- Character: The people who act and are acted upon in a literary work. The main character of a work is known as the protagonist.
- Conflict: The central tension in the work. In most cases, the protagonist wants something, while opposing forces (antagonists) hinder the protagonist’s progress.
- Setting: When and where the work takes place. Elements of setting include location, time period, time of day, weather, social atmosphere, and economic conditions.
- Narrator: The person telling the story. The narrator may straightforwardly report what happens, convey the subjective opinions and perceptions of one or more characters, or provide commentary and opinion in his or her own voice.
- Themes: The main ideas or messages of the work—usually abstract ideas about people, society, or life in general. A work may have many themes, which may be in tension with one another.
Elements of Style
These are the hows—how the characters speak, how the story is constructed, and how language is used throughout the work.
- Structure and organization: How the parts of the work are assembled. Some novels are narrated in a linear, chronological fashion, while others skip around in time. Some plays follow a traditional three-or five-act structure, while others are a series of loosely connected scenes. Some authors deliberately leave gaps in their works, leaving readers to puzzle out the missing information. A work’s structure and organization can tell you a lot about the kind of message it wants to convey.
- Point of view: The perspective from which a story is told. In first-person point of view, the narrator involves him or herself in the story. (“I went to the store”; “We watched in horror as the bird slammed into the window.”) A first-person narrator is usually the protagonist of the work, but not always. In third-person point of view, the narrator does not participate in the story. A third-person narrator may closely follow a specific character, recounting that individual character’s thoughts or experiences, or it may be what we call an omniscient narrator. Omniscient narrators see and know all: they can witness any event in any time or place and are privy to the inner thoughts and feelings of all characters. Remember that the narrator and the author are not the same thing!
- Diction: Word choice. Whether a character uses dry, clinical language or flowery prose with lots of exclamation points can tell you a lot about his or her attitude and personality.
- Syntax: Word order and sentence construction. Syntax is a crucial part of establishing an author’s narrative voice. Ernest Hemingway, for example, is known for writing in very short, straightforward sentences, while James Joyce characteristically wrote in long, incredibly complicated lines.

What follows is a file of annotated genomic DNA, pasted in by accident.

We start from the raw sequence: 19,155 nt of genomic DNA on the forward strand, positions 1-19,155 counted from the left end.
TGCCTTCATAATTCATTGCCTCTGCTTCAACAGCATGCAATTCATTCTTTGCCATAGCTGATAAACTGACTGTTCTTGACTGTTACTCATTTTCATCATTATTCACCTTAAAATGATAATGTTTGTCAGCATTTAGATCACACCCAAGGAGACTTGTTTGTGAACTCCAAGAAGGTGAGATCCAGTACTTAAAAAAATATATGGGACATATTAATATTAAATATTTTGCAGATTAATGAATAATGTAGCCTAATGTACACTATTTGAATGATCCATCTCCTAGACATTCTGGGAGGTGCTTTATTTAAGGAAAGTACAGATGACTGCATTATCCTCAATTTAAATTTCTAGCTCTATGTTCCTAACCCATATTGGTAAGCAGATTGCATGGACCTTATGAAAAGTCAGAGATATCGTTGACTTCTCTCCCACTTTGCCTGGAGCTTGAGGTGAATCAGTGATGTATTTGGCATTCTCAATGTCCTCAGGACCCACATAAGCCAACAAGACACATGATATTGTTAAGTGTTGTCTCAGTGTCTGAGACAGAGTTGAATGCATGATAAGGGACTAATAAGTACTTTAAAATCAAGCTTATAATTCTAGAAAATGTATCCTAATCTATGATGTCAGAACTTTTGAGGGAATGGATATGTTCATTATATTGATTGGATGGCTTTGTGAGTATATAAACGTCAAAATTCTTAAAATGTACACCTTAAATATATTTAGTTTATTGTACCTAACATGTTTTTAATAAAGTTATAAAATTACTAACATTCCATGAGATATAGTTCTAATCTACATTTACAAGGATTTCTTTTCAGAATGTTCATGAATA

- Tone: The mood or feeling of the text. Diction and syntax often contribute to the tone of a work. A novel written in short, clipped sentences that use small, simple words might feel brusque, cold, or matter-of-fact.
- Imagery: Language that appeals to the senses, representing things that can be seen, smelled, heard, tasted, or touched.
- Figurative language: Language that is not meant to be interpreted literally. The most common types of figurative language are metaphors and similes, which compare two unlike things in order to suggest a similarity between them— for example, “All the world’s a stage,” or “The moon is like a ball of green cheese.” (Metaphors say one thing is another thing; similes claim that one thing is like another thing.)
3. Construct a Thesis
When you’ve examined all the evidence you’ve collected and know how you want to answer the question, it’s time to write your thesis statement. A thesis is a claim about a work of literature that needs to be supported by evidence and arguments. The thesis statement is the heart of the literary essay, and the bulk of your paper will be spent trying to prove this claim. A good thesis will be:
- Arguable. “The Great Gatsby describes New York society in the 1920s” isn’t a thesis—it’s a fact.
- Provable through textual evidence. “Hamlet is a confusing but ultimately very well-written play” is a weak thesis because it offers the writer’s personal opinion about the book. Yes, it’s arguable, but it’s not a claim that can be proved or supported with examples taken from the play itself.
- Surprising. “Both George and Lenny change a great deal in Of Mice and Men” is a weak thesis because it’s obvious. A really strong thesis will argue for a reading of the text that is not immediately apparent.
- Specific. “Dr. Frankenstein’s monster tells us a lot about the human condition” is almost a really great thesis statement, but it’s still too vague. What does the writer mean by “a lot”? How does the monster tell us so much about the human condition?
Good Thesis Statements
Question: In Romeo and Juliet, which is more powerful in shaping the lovers’ story: fate or foolishness?
Thesis: “Though Shakespeare defines Romeo and Juliet as ‘star- crossed lovers’ and images of stars and planets appear throughout the play, a closer examination of that celestial imagery reveals that the stars are merely witnesses to the characters’ foolish activities and not the causes themselves.”
Question: How does the bell jar function as a symbol in Sylvia Plath’s The Bell Jar?
Thesis: “A bell jar is a bell-shaped glass that has three basic uses: to hold a specimen for observation, to contain gases, and to maintain a vacuum. The bell jar appears in each of these capacities in The Bell Jar, Plath’s semi-autobiographical novel, and each appearance marks a different stage in Esther’s mental breakdown.”
Question: Would Piggy in The Lord of the Flies make a good island leader if he were given the chance?
Thesis: “Though the intelligent, rational, and innovative Piggy has the mental characteristics of a good leader, he ultimately lacks the social skills necessary to be an effective one. Golding emphasizes this point by giving Piggy a foil in the charismatic Jack, whose magnetic personality allows him to capture and wield power effectively, if not always wisely.”